Dawn Patrol

Little Pine Lagoon is only an hour and half drive from Launceston and is my favourite water from December to February. There are few days when there are not fish showing along the shore. I am predominately a land-based fly fisherman. I have been fishing “The Pine” for 20 years and the following observations have helped me be reasonably successful at a water that can be frustrating for someone with limited knowledge of that water. I am happy to share my experiences and I hope my outline of a typical days fishing at Little Pine helps visitors to appreciate and enjoy this wonderful fly-fishing water.

The Dawn Patrol

Areas fished: Western and Tailer’s shore

I look at the wood smoke coming from the shack chimneys and decide where there will be a mirror on the edge of the water. If I choose the western shore I prefer to fish well up the shore to beat the usual picket line of fishermen coming from the dam wall.

Flies Used: Dark brown or green nymph, Red Tag, small dry Zulu or even a Barry Lodge emerger. When I spot tailing and shoring fish I usually experiment with a nymph. I either fish it inert or with a slight movement. With the dry I determine which direction the fish is moving and put the fly about a metre in front and wait.

Tip: After the sun gets on the water move your vision further out along the edge of the ripple. Fish are sometimes taking off the top so I carefully wade out and use a small red tag. This is usually between 8am and 9am, when other morning fishers are heading off. If I have fished Tailer’s Shore, I like to wade back through   Scotties Bay using a greased nymph placing it in the “pot holes” between the weed beds. If it is foggy, I find the fish are spooky so try to keep back from the water’s edge.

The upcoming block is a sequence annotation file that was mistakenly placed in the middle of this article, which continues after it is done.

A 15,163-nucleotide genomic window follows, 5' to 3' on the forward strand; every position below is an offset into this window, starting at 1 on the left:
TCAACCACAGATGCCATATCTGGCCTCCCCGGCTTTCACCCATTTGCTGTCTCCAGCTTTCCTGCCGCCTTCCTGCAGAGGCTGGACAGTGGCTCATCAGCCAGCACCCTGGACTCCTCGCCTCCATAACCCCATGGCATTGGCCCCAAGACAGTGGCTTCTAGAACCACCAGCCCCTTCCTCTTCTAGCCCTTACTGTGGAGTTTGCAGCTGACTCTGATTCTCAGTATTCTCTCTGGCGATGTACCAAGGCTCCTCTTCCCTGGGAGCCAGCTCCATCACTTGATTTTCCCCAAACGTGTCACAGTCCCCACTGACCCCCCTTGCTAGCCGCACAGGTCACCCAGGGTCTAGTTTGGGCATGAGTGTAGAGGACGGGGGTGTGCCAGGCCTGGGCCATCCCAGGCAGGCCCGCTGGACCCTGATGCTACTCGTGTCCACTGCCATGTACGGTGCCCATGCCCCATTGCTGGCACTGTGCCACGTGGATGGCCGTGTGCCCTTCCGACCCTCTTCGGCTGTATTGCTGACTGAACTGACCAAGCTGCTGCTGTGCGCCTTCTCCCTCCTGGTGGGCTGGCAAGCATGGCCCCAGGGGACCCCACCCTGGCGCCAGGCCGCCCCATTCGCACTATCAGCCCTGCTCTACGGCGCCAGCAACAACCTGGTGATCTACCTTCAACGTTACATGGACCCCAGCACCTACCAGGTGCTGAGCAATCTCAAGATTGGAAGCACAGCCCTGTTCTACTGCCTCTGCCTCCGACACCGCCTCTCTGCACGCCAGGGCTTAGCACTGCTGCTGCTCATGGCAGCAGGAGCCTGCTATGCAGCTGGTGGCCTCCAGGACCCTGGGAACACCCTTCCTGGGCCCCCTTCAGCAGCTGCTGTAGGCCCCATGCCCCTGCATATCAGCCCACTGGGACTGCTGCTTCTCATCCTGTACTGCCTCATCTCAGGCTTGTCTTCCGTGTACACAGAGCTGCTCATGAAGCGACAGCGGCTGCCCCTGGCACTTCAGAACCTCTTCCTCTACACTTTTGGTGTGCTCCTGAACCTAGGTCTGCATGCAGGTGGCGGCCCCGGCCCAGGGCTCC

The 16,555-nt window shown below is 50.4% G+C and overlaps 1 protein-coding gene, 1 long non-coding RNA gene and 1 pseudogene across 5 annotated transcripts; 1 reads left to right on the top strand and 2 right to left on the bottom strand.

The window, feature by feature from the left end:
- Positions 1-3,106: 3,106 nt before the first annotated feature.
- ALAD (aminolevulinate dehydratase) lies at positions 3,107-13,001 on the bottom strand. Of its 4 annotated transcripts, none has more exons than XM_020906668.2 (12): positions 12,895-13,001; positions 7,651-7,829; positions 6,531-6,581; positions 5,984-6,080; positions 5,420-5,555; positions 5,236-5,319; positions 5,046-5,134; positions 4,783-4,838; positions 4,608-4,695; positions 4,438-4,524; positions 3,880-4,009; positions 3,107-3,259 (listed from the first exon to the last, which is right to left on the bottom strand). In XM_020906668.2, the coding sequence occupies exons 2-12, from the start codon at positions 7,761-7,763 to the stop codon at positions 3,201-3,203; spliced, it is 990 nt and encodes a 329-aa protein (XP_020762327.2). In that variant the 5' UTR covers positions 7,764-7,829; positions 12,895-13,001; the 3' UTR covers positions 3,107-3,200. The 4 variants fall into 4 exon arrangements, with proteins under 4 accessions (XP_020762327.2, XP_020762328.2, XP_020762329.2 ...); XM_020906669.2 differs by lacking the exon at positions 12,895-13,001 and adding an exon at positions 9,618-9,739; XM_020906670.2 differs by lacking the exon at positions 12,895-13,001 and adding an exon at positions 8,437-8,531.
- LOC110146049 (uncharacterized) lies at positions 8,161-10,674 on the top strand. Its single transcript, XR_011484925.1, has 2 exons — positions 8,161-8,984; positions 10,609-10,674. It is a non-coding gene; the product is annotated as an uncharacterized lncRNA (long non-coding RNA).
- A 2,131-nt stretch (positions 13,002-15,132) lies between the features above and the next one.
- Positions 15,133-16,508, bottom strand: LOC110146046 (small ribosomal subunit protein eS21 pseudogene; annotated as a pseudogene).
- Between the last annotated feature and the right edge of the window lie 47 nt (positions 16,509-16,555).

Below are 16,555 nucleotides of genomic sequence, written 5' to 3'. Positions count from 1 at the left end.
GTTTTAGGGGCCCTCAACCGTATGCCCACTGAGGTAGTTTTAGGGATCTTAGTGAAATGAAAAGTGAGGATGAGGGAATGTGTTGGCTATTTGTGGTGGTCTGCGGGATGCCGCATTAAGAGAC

Dun Time 11am – 5.00pm or later

Areas I prefer to fish: I like the Western Shore from Senator’s Rock right up into the river. Equally I like Tailers Shore and up in the bay near the mouth of river. Scotties Bay and the Road Shore are sometimes also fished.

Before the hatch: I like to use a brown nymph. I Search likely places around weed beds and areas I know are hot spots. At the first sign of duns hatching I put on a Barry Lodge emerger. I fish up into wind or across the waves. I try to spot a fish working in a line or beat as these are usually the easiest fish to catch. Oncers are difficult. I watch carefully at the rise. If it is a subtle swirl then I know they are taking nymphs under the surface. Watch for duns being taken and both the emerger or dun are successful. Sometimes it is important to try a variety of sizes and colour of flies. My greatest successes have been on a Greenwell’s Glory with more of a dark green body rather than the yellow ones available in tackle stores. This is because they are more sparsely tied.